While Prime Minister David Cameron cultivates new ‘special relationships’ and erases others forged by past leaders, a new tempest looms high in the immigration arena. The confrontation might become a very real threat to the rescue of the UK economy.
When Mr Cameron talked the talk of reducing immigration during his election campaign everyone cheered. But things are becoming less rosy since the coalition government introduced the policy of granting zero certificates of sponsorship to businesses that are engaged in sponsoring migrants.
The UK’s migrant driven economy and the issue of its survival sits uncomfortably with the government’s plans to cap visas within the tiers 1 and 2. Carrying “Business slams cap on skilled immigrants” as its front-page headline the Financial Times (FT) reported businesses having described the interim policy on sponsorship licenses as “insane”. This is because many companies “will not be allowed to hire any non-European staff for the rest of the financial year” the FT reported.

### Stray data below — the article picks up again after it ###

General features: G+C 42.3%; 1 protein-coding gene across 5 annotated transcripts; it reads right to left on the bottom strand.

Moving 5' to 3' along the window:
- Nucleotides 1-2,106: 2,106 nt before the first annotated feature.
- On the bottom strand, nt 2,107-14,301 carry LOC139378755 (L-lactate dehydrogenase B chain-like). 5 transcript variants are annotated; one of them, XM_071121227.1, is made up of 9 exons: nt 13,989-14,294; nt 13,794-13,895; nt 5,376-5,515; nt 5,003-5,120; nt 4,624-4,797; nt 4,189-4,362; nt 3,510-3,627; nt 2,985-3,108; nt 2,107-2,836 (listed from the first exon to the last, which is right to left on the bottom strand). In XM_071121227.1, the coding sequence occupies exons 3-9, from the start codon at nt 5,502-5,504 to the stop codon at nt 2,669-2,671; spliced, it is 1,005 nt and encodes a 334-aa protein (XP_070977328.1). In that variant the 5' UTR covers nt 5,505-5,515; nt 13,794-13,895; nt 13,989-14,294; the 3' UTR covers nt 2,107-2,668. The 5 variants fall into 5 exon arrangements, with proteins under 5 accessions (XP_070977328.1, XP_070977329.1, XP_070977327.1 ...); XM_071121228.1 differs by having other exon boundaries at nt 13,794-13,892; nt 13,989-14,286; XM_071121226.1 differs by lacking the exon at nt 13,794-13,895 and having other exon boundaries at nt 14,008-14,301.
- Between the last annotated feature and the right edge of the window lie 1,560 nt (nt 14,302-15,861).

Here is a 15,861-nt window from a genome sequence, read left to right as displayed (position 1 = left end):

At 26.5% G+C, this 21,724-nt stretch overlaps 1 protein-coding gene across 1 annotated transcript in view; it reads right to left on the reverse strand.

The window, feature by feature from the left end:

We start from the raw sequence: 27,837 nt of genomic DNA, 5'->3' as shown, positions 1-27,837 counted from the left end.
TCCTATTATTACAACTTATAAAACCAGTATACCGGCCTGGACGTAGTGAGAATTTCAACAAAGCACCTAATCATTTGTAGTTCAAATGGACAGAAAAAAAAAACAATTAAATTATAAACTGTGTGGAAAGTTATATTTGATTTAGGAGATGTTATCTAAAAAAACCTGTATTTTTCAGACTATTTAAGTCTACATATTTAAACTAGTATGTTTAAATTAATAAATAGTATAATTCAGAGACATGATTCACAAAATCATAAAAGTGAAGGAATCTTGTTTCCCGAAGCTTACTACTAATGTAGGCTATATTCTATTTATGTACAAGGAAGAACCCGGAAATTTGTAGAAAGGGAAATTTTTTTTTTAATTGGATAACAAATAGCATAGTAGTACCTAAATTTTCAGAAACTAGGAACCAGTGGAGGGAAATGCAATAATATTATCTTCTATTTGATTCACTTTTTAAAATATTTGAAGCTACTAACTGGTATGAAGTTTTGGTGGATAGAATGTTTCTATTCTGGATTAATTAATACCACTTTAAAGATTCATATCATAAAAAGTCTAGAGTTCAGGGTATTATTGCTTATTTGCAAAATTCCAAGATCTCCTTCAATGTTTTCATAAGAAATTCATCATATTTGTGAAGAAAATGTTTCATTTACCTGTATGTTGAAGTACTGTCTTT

Lady Jo Valentine of London First who represents big business interests on the FTSE 100 described the steps as “economically insane”. Top international law firms such as Cameron McKenna who represent large international banks have expressed their clients’ view that restrictions on non-European workers would deprive the UK of investment because international banks would retaliate by moving offshore.
However, the immigration minister Damien Green has explained this away by saying that “businesses are going to have to reduce their reliance on migrant workers.” Surely it is up to the government to produce immigration policies which make the UK and attractive place to set up business.